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14 Sci-Fi Movies Like ‘Blade Runner’ You Must Watch


Ridley Scott’s classic has established itself as one of the best science-fiction films of all time, with a cult following that supports the plot that has lately seen a sequel, 35 years after its release. It has impacted a lot of filmmakers, game designers, and anime artists to follow in its footsteps and explore the cyberpunk sub-genre, which is a prominent aesthetic portrayed in “Blade Runner’s” cinematography.

It takes a central look at humanity in a world of genetic engineering that uses biotechnology to establish its controlled society, with a touch of cinema noir through its voice-over narration and femme fatale. Many have gone down a similar path after or before the release of this picture, bringing all movie fans around the world a different story or perspective on the same aspects we adored in the 1982 classic. With that in mind, we’ve compiled a list of films that are comparable to Blade Runner that we think you’ll enjoy. Some of these films, such as Blade Runner, are available on Netflix, Hulu, or Amazon Prime.

Alien (1979)

Ridley Scott directed “Alien” three years before his iconic film, which turned out to be another science-fiction classic, a dark and tense thriller that launched a lengthy and profitable franchise. With Sigourney Weaver as the main protagonist and hero of the story, you’ll be immersed in the delicate and terrifying world of a space ship navigating its way back to Earth. The crew arrives on a planetoid after the vessel’s computer detects a signal that is mistaken for a distress call, only to be attacked by a weird living thing. The quest for the deadly beast begins, but nothing is simple when you’re in the middle of nowhere, because “in space, no one can hear you scream,” as the movie puts it.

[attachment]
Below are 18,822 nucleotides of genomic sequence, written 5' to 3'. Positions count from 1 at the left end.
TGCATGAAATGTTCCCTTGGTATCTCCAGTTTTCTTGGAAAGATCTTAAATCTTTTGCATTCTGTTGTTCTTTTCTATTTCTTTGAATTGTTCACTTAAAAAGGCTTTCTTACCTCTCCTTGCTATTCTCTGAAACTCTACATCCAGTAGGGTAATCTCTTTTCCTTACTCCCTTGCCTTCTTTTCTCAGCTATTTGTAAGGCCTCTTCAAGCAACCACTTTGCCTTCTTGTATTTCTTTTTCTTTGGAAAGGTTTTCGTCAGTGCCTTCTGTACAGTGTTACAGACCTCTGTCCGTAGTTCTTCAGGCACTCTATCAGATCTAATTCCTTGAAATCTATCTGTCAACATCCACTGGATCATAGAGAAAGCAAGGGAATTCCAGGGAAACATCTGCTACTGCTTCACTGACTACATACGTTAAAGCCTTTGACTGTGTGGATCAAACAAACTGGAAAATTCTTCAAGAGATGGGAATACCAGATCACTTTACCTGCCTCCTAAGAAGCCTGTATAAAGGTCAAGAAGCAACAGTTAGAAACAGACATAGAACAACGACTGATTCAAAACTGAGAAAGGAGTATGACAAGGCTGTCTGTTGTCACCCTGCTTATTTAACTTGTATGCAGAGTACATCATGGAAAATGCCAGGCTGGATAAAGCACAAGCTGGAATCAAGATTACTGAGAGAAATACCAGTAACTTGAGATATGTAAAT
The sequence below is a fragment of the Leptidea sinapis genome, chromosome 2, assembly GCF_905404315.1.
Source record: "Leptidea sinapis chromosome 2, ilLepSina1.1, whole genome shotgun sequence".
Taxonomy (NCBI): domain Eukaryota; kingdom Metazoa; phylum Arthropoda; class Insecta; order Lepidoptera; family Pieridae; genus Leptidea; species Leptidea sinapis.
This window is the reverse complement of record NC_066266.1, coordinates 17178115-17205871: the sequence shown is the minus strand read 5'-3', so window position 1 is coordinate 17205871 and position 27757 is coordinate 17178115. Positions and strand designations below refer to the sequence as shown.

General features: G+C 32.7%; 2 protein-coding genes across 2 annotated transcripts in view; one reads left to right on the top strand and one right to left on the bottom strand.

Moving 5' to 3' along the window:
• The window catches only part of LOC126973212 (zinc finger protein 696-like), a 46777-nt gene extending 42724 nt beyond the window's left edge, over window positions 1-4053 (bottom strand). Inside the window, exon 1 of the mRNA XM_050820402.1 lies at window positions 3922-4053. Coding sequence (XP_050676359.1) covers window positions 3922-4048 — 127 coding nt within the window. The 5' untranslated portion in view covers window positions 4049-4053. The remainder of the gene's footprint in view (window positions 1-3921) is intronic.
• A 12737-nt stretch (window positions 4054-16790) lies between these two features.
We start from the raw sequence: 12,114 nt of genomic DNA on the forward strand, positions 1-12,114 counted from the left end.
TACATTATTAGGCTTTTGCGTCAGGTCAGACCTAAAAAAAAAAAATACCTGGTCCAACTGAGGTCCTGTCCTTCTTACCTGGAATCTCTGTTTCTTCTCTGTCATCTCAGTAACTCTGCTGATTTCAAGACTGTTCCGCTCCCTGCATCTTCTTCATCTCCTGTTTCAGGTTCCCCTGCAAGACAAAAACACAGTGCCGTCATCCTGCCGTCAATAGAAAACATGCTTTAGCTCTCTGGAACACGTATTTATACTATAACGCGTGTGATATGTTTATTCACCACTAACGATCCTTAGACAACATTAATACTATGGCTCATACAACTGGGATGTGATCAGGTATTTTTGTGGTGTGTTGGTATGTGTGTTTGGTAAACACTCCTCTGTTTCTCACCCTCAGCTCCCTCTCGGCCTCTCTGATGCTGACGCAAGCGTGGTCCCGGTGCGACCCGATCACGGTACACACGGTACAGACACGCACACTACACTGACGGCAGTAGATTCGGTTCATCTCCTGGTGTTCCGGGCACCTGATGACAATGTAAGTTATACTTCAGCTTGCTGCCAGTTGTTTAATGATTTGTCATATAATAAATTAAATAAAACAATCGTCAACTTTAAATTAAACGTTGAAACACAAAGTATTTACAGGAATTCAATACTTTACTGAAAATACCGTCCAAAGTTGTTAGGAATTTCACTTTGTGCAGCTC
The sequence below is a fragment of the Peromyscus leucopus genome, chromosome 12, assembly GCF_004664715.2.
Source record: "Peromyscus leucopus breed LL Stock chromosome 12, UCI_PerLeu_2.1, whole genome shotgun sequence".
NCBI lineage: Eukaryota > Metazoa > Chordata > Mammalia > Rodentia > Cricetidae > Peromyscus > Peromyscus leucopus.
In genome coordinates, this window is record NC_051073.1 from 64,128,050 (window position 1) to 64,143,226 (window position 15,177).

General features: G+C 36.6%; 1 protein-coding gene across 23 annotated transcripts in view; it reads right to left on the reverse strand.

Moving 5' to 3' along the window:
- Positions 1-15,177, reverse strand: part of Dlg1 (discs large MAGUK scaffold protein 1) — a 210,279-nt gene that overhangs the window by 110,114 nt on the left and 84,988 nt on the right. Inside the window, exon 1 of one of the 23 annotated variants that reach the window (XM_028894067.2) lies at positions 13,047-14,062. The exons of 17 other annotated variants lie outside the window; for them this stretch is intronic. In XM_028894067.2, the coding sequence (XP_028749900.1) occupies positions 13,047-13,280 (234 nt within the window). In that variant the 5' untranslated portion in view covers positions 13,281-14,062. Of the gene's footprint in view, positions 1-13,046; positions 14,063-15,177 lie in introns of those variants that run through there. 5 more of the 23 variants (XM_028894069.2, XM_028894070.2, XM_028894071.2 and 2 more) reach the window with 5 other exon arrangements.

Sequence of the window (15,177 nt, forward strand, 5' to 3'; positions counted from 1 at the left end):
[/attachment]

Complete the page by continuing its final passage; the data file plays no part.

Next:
Blade Runner 2049 (2017)

What a pleasant surprise it was to receive a sequel to Ridley Scott’s science-fiction classic more than 30 years after its initial publication. Despite the fact that it took a long time to make, it is now available for all “Blade Runner” enthusiasts and other curious cinephiles to enjoy. Thankfully, Harrison Ford has returned to the role of the major character, alongside Ryan Gosling. While the first film was set in 2019, this one takes place in 2049, as the title suggests, and follows Blade Runner K (Ryan Gosling), a replicant who finds a key secret that could lead to a conflict between humans and his species. In order to uncover the origins of the past and safeguard the future, he must track down Rick Deckard, the one and only former Blade Runner.

Dark City (1998)

As gloomy as “Blade Runner” is already, this picture will take you further darker, into a plot that bears visual and thematic resemblances to Scott’s science-fiction classic. It will transport you back to the futuristic dystopian environment, where the search for identity in a controlled society is central to the story’s development, with inspirations from film noir and german expressionism. It follows John Murdoch, a guy who wakes up in a hotel room with acute amnesia and has no idea who he is, starring Rufus Sewell, Kiefer Sutherland, and Jennifer Connelly. As he quickly discovers that he is wanted for a series of killings he has no memory of committing, he embarks on a quest for the truth, which brings him to the organization of beings known as “The Strangers,” who dominate society.

Dune (1984)

After turning down George Lucas’ offer to direct the third installment of the Star Wars franchise, David Lynch returned to the science-fiction genre, directing a film based on Frank Herbert’s novel “Dune.” It’s a film that Lynch fans who understand his bizarre and often confusing way of leading a film, as well as anyone who has heard of the successful novel’s story and is open to something different, can enjoy, despite the fact that it didn’t do well at the box office and received negative public response. Set in the future, the film centers on the ambition to acquire a desert planet known as “Dune,” which is considered to be the only source of a drug known as “the spice,” which is crucial for space flight, life extension, and the power of foreknowledge.